We may wonder how do we make a nativity or Christmas scene out of this text, speaking of the Word who was with God and is God, the Word and the very work bringing creation into being, the Word revealing the wisdom of God. God’s will is to fill all creation with steadfast love, and God’s wisdom is delight in the human race. But unfortunately we think there is much about the human race that does not delight God. God wills for there to be justice and righteousness, but there is all too much injustice when we hear how people are treated. Much is not right when people in this country, the wealthiest in the world, are going hungry and homeless. So is God just as disappointed and confused as we are at times? But then we hear the meat of the gospel reading: “And the Word became flesh and lived among us, and we have seen his glory, the glory of a father’s only son, full of grace and truth.” The Word, revealing the will and the wisdom of God, became a human being. This is called the Incarnation, or God’s enfleshment. You have heard of chili-con-carne or chili with meat. Jesus is God-con-carne, God in the flesh. The text said nothing about Jesus, true God and true human being sent by God to point out sins before sentencing. It simply said Jesus came to live among us. It is an interesting word meaning Jesus came to “tent” among us. That sounds very down-to-earth, and is actually a reference again to the Old Testament. As Israel traveled through the desert on the way to the Promised Land, God revealed glory at the Tent, or tabernacle, or portable worship place. The gospel of John has Jesus refer to himself as the Tabernacle, the Temple, where the glory of God is shown forth. In this gospel the glory of God is revealed by various signs or works of Jesus: changing water to wine at a wedding, healing the sick several times, refusing to condemn a woman guilty of adultery, restoring the sight of a man blind since birth, and weeping at the tomb of Lazarus before raising him from the dead.

For people tired of the chaos of life, Jesus said “I am the light of the world. For people hungry for love Jesus said “I am the Bread of Life. For people who feel lost in an uncaring world, Jesus said “I am the Good Shepherd.” For people defeated by death and grieving, Jesus said “I am the resurrection and the Life. For people feeling unworthy of following Jesus faithfully he said “I am the Vine, you are the branches.” Jesus ultimate work, ultimate sign, is the cross. As John the witness never tired of pointing out, Jesus is the Lamb of God who takes away the sin of the world. Jesus came from heaven to earth to make clear the will of God: to save the world and not condemn the world.

I read about a Nurse Practitioner in Los Angeles named Janel Perez. She has devoted her medical knowledge to working among the city’s homeless population on the streets. She has assembled a mobile medical team to provide medical care and housing for the homeless, many who are veterans. Janel does not wear a white uniform but jeans, tennis shoes and t-shirts. In her battered back pack she carries medical supplies. Many of the veterans she meets are dealing with PTSD, mental disorders and addictions. She has to work to gain their trust. So part of her kit bag contains sandwiches and she sits with the homeless and listen to their stories. It may take many visits and much patience before a homeless vet will let her take blood pressures and administer medicine. Janel tells the story of a homeless Air Force veteran suffering from mental illness who had lived on the streets of LA for 20 years. She found him a place to live but remained ever suspicious of her. He refused to use the electricity in his new apartment. He refused all medication. To gain his trust Janel sat on the floor of his apartment and just listened to his stories. This went on for weeks until she finally gained his trust. Now his mental illness is controlled by medication. He has reconnected with his family. He has a new life because Janel came to him where he was and never gave up on healing him.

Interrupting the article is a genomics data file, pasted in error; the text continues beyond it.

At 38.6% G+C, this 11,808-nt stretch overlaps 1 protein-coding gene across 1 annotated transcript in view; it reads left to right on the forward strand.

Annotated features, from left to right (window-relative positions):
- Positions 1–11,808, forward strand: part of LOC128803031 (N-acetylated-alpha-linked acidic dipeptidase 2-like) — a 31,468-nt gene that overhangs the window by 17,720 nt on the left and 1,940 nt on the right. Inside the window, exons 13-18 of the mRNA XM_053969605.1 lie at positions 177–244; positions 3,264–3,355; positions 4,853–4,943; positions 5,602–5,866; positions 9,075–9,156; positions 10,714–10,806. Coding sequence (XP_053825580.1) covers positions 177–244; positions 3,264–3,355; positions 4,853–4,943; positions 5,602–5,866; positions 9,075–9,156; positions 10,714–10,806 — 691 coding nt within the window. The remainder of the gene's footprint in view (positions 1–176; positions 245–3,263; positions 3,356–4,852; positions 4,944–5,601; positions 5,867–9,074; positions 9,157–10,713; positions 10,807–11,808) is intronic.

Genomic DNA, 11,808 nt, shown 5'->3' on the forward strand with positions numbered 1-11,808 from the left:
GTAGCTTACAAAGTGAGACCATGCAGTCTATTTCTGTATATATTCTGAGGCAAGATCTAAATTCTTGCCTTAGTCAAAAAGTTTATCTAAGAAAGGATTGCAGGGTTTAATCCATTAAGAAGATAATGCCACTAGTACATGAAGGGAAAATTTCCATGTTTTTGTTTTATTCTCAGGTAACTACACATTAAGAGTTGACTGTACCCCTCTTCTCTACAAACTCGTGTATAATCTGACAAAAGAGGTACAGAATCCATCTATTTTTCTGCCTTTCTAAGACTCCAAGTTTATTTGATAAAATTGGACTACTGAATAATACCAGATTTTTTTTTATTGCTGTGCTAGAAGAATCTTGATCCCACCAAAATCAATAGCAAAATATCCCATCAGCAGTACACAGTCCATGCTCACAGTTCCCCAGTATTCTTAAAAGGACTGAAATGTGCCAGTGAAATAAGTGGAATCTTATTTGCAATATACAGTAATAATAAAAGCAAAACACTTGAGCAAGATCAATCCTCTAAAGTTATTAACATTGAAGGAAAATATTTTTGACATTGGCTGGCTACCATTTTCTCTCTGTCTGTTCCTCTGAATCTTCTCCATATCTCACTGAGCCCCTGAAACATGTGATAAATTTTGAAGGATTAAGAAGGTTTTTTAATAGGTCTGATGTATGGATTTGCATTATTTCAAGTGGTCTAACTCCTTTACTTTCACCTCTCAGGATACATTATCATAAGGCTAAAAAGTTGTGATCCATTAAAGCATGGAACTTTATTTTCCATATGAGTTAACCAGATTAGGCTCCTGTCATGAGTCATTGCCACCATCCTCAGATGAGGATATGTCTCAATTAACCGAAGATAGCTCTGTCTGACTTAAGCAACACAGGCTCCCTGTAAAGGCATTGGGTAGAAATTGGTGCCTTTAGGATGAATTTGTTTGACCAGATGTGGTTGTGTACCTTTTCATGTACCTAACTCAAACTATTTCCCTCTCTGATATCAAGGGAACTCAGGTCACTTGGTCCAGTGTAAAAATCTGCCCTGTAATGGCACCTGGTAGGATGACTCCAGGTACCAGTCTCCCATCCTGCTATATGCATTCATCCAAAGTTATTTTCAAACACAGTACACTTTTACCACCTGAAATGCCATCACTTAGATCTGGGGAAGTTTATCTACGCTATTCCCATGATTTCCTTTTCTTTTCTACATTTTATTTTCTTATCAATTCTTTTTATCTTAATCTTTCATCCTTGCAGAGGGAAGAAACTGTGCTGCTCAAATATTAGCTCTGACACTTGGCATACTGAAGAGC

Jesus is true God in the flesh. Jesus came to reveal the Heart of God for people in need of healing spiritually and otherwise. Jesus reveals the truth of God’s will to heal God’ s beloved Creation with steadfast love. Jesus came with the ever active grace of God. I like to think of grace as Jesus’ presence with his hand of faithfulness and forgiveness, steadfast love and healing peace ever extended out to us. There is a wonderful Promise in this text for the 2nd Sunday of Christmas. Jesus gives a gift that will never grow old and fall apart. It is a gift that can never be discounted. The gift he gives is this: “To all who received him, who believed in his name, he gave power to become children of God, who are born, not of blood or of the will of the flesh, or of the will of man, but of God.” It is healing to believe in Jesus, for he made it clear by his cross and resurrection that we are not just a bundle of sins and failures heading for the ultimate disappointment of death. No, in Jesus is life, life ever as a beloved child of God.